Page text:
I haven't had poison ivy in probably 15 years or more and never to this extent. I guess because I'm always tromping around in the woods and spent my youth in the backhills of Ohio without any significant memory of this terrible ailment, I honestly had it in my head that I didn't really get it. This overconfidence allowed me to casually spent 3 or more hours clearing out an overgrown corner of our yard, knowing that there was poison ivy there.
For some reason, it's the only area of the yard that I don't have a 'before' picture, so you'll just have to use your imagination. The overgrown tangled mess basically consumed the entire space that it is now brown with no grass growing. It was so dense that we couldn't even mow or really weed-whack the area last year. It was a total eye sore for the neighbors being that it's the back corner of our property on the street.
So as I was clearing, I did clip a few pieces of poison ivy and wearing gloves, carefully placed them directly into the lawn bag thinking I was safe. Considering that there were poison ivy roots wrapped around the tree, at least an inch in diameter I should have known that it was strong plant and would be throughout the overgrown mess of brush I was handling...in a t-shirt. Basically, I'm an idiot.
The good thing. I learned a lot about poison ivy and have now development a serious paranoia, which has allowed me to locate several other deadly areas in our yard. First things first. You can not spread poison ivy from the rash. I once mad Jim sleep in long sleeves in 80 degree weather because I didn't want to 'catch' his poison ivy. I'm guessing this misconception comes from my childhood. I'm can just hear my mother telling me or a sibling "don't scratch it, you'll spread it everywhere..." You can only get poison ivy by coming in contact with the oil either from the plant or by touching garden tools, etc with the oil on them. If you care, read more here.
The rash is an allergic reaction and the treatment is basically waiting for the skin cells to die off and new ones to take their place, with healing time ranging from 10 days to 6 weeks. Six weeks! Are you freakin' kidding me?! I really don't have six weeks to sit around itchy and scratching in long sleeves trying to conceal this hideous skin disorder. I'm happy to report than in less than 10 days I was able to eliminate all the itching with some areas completely healed and all areas well on the way to being healed.
My theory was to completely dry out my skin first to try and get rid of the old rashy allergic skin cells. I basically bathed myself in tea tree oil for the first week. Seriously. I purchased Trader Joe's Tea Tree Tingle body wash, 4 bottles of pure tea tree oil, and one bottle of Vitamin E oil.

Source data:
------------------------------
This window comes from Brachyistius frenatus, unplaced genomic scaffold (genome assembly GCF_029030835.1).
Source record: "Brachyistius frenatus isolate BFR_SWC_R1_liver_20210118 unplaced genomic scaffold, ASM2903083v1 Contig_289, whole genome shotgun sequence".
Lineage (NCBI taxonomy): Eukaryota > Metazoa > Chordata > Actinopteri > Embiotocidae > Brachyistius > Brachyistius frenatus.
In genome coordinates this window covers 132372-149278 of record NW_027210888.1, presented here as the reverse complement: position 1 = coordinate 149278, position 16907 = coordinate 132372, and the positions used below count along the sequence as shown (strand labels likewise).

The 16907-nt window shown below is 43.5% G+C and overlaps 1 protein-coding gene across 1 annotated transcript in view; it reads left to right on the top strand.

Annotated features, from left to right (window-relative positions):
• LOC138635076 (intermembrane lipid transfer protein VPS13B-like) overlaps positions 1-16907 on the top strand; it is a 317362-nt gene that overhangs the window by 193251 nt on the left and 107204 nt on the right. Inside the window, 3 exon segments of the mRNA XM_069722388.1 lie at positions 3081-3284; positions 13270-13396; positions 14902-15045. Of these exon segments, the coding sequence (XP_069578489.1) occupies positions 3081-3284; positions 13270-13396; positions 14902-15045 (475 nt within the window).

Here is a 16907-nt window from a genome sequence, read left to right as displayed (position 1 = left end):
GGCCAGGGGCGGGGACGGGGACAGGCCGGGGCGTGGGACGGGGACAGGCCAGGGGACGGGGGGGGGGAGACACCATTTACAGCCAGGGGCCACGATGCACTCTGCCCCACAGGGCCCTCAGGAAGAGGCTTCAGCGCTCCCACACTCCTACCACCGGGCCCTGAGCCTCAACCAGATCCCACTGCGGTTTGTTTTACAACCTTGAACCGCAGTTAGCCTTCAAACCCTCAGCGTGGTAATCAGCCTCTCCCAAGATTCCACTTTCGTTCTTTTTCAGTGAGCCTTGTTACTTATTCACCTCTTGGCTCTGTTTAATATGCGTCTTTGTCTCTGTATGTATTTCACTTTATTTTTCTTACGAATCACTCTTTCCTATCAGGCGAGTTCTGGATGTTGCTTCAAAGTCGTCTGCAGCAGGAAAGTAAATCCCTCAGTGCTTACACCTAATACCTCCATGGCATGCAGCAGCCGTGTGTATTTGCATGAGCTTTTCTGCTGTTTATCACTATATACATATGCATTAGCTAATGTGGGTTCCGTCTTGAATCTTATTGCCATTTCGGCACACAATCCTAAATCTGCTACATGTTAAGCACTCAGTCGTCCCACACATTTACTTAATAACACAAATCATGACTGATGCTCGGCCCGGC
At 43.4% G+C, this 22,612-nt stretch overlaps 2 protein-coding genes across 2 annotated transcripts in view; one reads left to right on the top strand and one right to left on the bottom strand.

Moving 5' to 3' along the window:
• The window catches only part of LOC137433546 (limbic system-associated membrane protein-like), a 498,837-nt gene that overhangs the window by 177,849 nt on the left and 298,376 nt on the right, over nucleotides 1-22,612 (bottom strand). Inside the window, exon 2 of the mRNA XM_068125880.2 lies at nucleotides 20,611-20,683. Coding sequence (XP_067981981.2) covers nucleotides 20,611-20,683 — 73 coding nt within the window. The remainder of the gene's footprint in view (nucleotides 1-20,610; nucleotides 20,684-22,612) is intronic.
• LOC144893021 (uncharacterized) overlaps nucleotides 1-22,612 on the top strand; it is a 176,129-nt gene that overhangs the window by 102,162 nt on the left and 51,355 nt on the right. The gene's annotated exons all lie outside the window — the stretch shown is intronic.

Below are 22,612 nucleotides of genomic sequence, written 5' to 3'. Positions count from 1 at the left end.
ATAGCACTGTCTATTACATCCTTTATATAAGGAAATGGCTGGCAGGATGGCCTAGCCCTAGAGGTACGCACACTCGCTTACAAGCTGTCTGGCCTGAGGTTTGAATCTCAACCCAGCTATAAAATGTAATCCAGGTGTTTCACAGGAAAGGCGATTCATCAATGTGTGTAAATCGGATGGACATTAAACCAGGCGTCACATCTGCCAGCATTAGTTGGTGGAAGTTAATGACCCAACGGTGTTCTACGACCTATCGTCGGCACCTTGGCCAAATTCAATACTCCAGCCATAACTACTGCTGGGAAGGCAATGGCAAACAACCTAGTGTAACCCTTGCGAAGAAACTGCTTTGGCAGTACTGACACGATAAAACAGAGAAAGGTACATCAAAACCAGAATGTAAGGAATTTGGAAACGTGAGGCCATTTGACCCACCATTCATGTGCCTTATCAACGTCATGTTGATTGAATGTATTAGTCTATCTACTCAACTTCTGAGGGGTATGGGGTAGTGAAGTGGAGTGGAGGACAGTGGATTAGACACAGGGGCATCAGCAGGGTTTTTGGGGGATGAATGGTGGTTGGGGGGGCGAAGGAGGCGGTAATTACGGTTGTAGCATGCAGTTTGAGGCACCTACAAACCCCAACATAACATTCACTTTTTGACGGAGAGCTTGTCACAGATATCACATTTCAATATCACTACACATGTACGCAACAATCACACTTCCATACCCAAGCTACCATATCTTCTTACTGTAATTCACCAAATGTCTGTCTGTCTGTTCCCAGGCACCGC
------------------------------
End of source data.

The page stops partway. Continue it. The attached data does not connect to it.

- I took hot showers twice a day using a clean wash cloth to scrub all affected areas with the tea tree body wash. The hot water and tea tree oil both help dry up your skin.
- Immediately out of the shower I used clean cotton rounds to wipe all the affected areas with the pure tea tree oil. At this point my skin was looking pretty red and fiery but also feeling very cooled and soothed. I should also mention that tea tree oil has a pretty strong smell. Jim could smell me have way down the hall even with the bathroom door closed. The smell does fade but not quickly, so I also purchased some over the counter anti-itch lotion for the pharmacy to apply before and during work.
- I also applied tea tree oil whenever I was home and start to feel the itch coming back and immediately before bed. At bedtime I also popped two Benadryl, hoping to kill the antihistamine reaction over night and keep nighttime scratching to a minimum.
- I followed this for about six days. At this point I noticed that my skin was really starting to dry up and scale over and I really wasn't itching much. I decide to continue with the tea tree oil body was scrub down but, switched over to Vitamin E oil after showering to start healing up the skin. (ps. Vit E is also GREAT for burns, scars, etc.) Vitamin E oil is...well oily, so after showering I generous applied to all areas plaqued by scaly, scabbing rashy skin, then put on a a long sleeve shirt to avoid getting oil on any furniture, etc.
- It's now about day 11 and I've taken to wearing short sleeves without shame. Considering how BAD I had it, I think under 2 weeks is a speedy recovery. There are still some areas that have faint marks, but I think they'll be gone within the next few days with continued Vit E treatment.
So, farewell poison ivy and shall we never meet again.